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VAS

Mr Speaker Sir, will the mountain say aye to your voice?

COUNTIES
By Brian Otieno | March 14th 2021

A Mt Kenya legend goes that a season would come when a famous leader would leave the kingdom without anointing his successor.

Then a little-known man from a small tribe would emerge and take over the mantle.

And so it was last weekend in Meru County. Clad in a spotted traditional robe, fitting hat, holding a shield and spear, National Assembly Speaker Justin Muturi had elders from the Njuri Ncheke declaring him heir apparent of the mountain area.

His mask did enough to conceal his emotions, but his eyes betrayed the awareness of the huge task ahead of him.

But he was excited over his new assignment of being the region’s next kingpin. The elders coined a fancy term for the role — a spokesman for Mt Kenya East. At least they figured out that charity begins at home, because the whole of Mt Kenya region is big.

From a Speaker to a spokesman. Finally, he could open his mouth and melt hearts with his husky voice. And, in his new job, he could speak in public forums.

The imaginary chains that confined him to only speaking in Parliament had been broken. Freedom. Ah, what more could a man ask for?

Muturi’s coronation last weekend was quite the spectacle and, frankly, a significant upgrade to the roadside declaration issued by the late John Michuki, when he proclaimed Uhuru Kenyatta next in line to succeed Mwai Kibaki in the region.

JB’s story is impressive; he hails from the Mbeere community — a minority in Mt Kenya — and he strongly believes that he, too, can conquer the mountain.

That he could challenge traditions that don’t allow leadership to cross certain rivers.

That he could defy nature, and not wait for the gods to bring down a mugumo tree as a sign that leadership must change hands.

But the elaborate ceremony at the Njuri Ncheke shrine in Meru may be as far as his dreams go, owing to the long queue of politicos thirsty for the Mt Kenya crown. But, if Lupita Nyong’o is to be taken seriously, all dreams are valid.

And Muturi has always been the big dreamer. Even in his previous life in the Judiciary, the National Assembly Speaker stretched his hands, reaching out to grab more of what life could offer.

He started as a magistrate and rose to a principal magistrate. At one time, he chaired the judges and magistrates’ association.

His first gamble as a politician paid off when he won the Siakago seat in a 1999 by-election. He secured it again in 2002, but his luck ran out in 2007.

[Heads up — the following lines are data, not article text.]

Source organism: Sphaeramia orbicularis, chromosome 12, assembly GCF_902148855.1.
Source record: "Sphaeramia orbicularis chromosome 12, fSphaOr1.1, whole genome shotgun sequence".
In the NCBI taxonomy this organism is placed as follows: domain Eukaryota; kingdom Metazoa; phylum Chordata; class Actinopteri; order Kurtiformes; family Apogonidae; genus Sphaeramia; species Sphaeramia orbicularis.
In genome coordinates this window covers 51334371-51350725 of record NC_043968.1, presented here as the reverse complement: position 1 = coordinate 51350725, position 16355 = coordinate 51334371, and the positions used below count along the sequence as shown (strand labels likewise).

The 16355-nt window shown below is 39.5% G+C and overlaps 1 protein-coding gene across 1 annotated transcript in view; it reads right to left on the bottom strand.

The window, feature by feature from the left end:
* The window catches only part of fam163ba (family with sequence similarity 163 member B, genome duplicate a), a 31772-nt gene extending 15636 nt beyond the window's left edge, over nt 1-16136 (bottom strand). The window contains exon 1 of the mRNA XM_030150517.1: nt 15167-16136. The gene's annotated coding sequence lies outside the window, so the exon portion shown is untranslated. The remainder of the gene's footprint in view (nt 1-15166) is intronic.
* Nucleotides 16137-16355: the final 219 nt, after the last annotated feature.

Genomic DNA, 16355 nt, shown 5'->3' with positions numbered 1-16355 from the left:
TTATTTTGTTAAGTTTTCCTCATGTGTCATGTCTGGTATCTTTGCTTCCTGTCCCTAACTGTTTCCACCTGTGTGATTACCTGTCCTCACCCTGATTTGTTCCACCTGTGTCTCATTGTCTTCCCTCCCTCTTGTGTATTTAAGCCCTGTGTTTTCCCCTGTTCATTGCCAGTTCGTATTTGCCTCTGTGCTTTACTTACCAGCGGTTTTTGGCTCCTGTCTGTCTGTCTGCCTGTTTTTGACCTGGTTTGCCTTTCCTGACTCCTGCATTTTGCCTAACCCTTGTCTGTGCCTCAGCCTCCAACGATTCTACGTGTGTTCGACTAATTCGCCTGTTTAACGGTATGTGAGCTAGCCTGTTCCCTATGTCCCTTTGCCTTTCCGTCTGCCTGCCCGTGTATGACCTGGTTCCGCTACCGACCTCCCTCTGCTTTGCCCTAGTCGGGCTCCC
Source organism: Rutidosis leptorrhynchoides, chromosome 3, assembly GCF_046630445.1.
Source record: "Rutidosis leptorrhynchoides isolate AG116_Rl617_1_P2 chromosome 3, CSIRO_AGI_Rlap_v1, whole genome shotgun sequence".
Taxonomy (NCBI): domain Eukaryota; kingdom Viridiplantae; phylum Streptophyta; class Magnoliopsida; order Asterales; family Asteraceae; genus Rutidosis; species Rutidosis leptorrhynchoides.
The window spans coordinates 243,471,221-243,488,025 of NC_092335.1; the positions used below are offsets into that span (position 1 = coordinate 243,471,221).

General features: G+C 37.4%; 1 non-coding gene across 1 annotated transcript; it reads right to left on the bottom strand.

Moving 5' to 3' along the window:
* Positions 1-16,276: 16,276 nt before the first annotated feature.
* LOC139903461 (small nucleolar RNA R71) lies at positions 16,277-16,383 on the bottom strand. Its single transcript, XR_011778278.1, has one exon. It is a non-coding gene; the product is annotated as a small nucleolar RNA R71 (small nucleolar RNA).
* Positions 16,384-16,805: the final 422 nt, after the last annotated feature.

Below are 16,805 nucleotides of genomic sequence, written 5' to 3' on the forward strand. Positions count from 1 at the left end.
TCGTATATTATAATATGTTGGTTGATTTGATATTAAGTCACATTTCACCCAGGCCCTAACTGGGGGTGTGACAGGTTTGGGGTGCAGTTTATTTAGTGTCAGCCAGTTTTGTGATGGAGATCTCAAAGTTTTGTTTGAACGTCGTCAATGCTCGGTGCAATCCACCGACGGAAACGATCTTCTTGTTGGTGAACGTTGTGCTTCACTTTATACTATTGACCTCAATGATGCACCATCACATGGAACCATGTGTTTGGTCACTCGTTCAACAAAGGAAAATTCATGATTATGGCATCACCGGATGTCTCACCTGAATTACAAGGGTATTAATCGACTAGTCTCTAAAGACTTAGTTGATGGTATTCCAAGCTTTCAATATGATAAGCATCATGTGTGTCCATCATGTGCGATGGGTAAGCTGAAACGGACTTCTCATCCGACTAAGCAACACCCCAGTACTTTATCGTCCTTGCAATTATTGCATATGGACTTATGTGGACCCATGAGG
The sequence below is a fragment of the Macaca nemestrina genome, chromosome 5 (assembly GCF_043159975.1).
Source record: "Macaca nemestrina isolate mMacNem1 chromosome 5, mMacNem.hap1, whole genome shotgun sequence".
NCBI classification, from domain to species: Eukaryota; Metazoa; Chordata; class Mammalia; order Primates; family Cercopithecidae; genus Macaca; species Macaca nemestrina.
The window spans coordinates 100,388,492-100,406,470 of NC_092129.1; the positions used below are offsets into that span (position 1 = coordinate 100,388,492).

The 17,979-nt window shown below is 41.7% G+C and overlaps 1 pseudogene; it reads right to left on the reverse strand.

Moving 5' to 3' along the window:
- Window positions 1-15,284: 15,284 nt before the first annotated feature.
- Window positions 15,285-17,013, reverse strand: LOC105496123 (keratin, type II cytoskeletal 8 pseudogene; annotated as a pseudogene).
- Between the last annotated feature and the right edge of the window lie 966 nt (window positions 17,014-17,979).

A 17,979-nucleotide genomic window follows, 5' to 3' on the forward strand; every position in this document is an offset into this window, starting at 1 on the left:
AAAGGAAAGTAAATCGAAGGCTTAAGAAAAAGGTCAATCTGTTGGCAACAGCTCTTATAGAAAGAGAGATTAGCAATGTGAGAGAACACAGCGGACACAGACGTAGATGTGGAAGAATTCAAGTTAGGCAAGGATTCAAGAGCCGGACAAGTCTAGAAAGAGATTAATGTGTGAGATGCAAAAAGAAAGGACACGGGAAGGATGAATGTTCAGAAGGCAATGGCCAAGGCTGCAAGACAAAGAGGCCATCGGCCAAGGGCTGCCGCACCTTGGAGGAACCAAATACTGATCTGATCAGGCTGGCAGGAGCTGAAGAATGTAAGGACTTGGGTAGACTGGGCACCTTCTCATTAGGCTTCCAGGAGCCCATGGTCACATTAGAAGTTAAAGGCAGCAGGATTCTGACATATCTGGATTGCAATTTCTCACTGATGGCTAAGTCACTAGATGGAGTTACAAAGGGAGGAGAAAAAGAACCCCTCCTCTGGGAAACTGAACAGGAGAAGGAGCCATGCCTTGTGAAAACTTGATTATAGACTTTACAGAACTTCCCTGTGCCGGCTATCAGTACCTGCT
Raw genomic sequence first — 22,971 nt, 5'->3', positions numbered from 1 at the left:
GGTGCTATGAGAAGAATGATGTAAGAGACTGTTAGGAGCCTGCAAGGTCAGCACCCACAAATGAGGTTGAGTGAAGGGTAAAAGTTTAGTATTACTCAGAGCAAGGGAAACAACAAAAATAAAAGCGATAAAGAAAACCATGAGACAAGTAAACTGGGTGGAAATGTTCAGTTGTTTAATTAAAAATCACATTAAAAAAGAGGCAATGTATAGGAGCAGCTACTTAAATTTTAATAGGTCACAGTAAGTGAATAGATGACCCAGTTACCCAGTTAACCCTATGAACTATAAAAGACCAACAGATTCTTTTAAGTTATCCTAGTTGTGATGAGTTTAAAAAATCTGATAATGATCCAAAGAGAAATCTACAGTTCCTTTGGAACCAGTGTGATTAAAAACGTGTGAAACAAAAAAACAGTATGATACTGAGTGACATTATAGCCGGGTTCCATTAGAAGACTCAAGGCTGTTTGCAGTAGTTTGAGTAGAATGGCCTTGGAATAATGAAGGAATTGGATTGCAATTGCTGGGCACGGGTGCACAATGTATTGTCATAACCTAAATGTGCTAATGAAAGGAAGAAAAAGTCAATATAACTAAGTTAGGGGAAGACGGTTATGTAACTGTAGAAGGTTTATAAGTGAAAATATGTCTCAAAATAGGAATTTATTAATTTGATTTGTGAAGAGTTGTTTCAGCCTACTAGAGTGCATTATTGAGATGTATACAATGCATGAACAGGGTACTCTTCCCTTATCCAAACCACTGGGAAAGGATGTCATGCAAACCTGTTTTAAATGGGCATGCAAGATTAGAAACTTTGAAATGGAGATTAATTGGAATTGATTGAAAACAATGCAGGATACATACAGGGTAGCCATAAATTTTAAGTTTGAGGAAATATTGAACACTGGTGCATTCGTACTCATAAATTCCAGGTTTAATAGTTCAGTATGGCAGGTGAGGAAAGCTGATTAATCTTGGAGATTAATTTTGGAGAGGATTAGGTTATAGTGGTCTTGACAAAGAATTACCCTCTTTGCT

In 2013, he sought the newly formed Mbeere North seat, but there were no pleasant surprises either. Muturi lost the race to Muriuki Njagagua. A 300-vote margin was enough.

Dealing with loss is difficult for anyone. It’s easier to get over losing an election when the results show clearly that one had no chance even if the results were cooked in their favour.

Anyone in his shoes — who had lost with such a minuscule margin — would have beaten themselves silly and taken endless trips down memory lane. But the new spokesman on the block has never been the one to sulk, and certainly not one who found pleasure in reliving bitter memories.

From the mud, into which his fellow Mbeere North constituents had hoped to sink him, he would craft his next plan. That of leading, among others, the MP who had been elected in his stead.

Muturi clinched the Speaker’s seat in Parliament, to become the third most powerful man in the country. He dethroned the philosopher, Kenneth Marende, in 2013 and retained the seat in 2017.

The country’s seventh Speaker now hopes to chart another path that starts as ‘speaking’ for a region, and later morph into seeking the country’s top job against the odds seemingly stacked against him.

Perhaps Muturi had that in mind, hence his look during his coronation, knowing that he needs divine intervention to climb two seats up. And as the elders chanted around him, he probably hoped that the gods didn’t mind the noise.

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